So for a while I’ve been researching into making some new fire poi heads to replace my HoP 90mm monkeyfist heads that I got from Alien Jon.
The monkeys are great but they’re heavy and because they’re spherical, they tend to smack into one another frequently which annoys me somewhat. Added to which, they have a massive I-bolt embedded in the core and the eyelet of the bolt is absolutely enormous – about 30mm across. It makes for painful wrist wraps and spirals.
So I set out to find alternative designs. Initially, I was looking at buying some Isis heads from Salza.se to replace mine but at £90.00 odd a pair plus shipping, I changed my mind. Salza make great-quality gear but I can’t afford to buy and ship a set of poi heads for ~£100.
I tried making some Isis heads myself as I found how to make them on YouTube. The first prototype was made from ordinary jute rope and worked reasonably well, but price per metre for kevlar rope was too high to make that a viable option.
I came across another design on http://www.youtube.com/watch?v=7kS2dNjuajQ again which looks more like a Moonblaze wick, but done with 4 narrow strips of Kevlar as opposed to 2 wide ones. That looked more promising as it used 8-10mm strips of kevlar wick tape. Also, by virtue of its design, it could hold itself together much better than similar wicks as tightening all the strips equally means none of them can slip much during use.
I then had a chat with Jon about the relative benefits of the different designs and he said that his moonblaze wicks were very good, but he’d love to see the “4×4 moonblaze” design. We also spoke about chain attachment strategies and how to better weight the heads. After all that, I ordered 12m of 10mm tape from firetoys and it arrived yesterday morning.
I immediately set forth to make some awesome heads and here are the results.
The anchor point/weight. Uses 2 40mm x 2mm washers. The 2 end chain links have been squashed slightly to allow them to fit through the hole. The end link is then widened, in my case by taking a 10mm allen key and bashing it through the hole to enlarge it. This stops the chain slipping back out through the washers.
Embedding the anchor/weights in the first layer of weave.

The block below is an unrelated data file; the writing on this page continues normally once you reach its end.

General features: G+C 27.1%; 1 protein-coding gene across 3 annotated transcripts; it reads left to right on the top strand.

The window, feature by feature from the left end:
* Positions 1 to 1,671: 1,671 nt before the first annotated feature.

Covering the anchor with both layers of weave - horizontal and vertical to fully conceal it and prevent hot metal coming in contact with anything. After it's in, pull all the strips tight around it.
Completing the next layer of weave over the anchor and completely hiding it. Note that the chain pokes out through the middle of the 4x4 pattern and will remain there through the entire head. This adds weight and also means that there is no stress on the top layers of the weave as the anchor point is in the base.
A view showing the weave in its loose state, before all strands are pulled tight.
About 50% of the way there - notice how the spiral pattern starts to develop here!
The final layer of weave can be done in one of 2 ways. I tried the one in the video and it sort of backfired and ended up being not that tidy at all. I suspect it's because in the video, he was able to hide the loose ends in the middle under the triangle. I don't have that option.
So in the end, I finished it by doing 2 more layers of regular weave and tightening it. I'll need to trim the excess and stitch the ends up with kevlar thread to prevent unravelling. Not that it's likely to, for the reasons I mentioned. #### Final thoughts
As these were prototypes, I wasn’t expecting anything specific from them – expectation leads to disappointment! Overall they came out really well! As I mentioned, I like the 4×4 weave design because it means they will hold together better and the construction itself is very tight. It feels extremely solid.
Another bonus to this setup is thanks to the low-profile chain attachment point, spiral wraps mean that generally, the wick will be in contact with your hands and not the hot chain. Even IF the chain touches you, it has a tiny surface area. I may drop one of the links from the top, leaving just a single one to attach my chain to.
Saying all that, I do have some improvements in mind for the MK II design!
- The amount of kevlar used appears not to be enough. They’re slightly shorter than I expected. Next time I’m going to use four 2m strips instead of 1.5m which should do the trick!
- Also, on their own, they feel a bit on the light side – they’re very slightly lighter than my dual mass Flowlights. With fuel they’ll gain some weight though. There won’t be stability issues as the weight distribution is still biased towards the end.
- I’ll likely use four washers to weight them next time, woven between several layers so as to not damage the integrity of the things.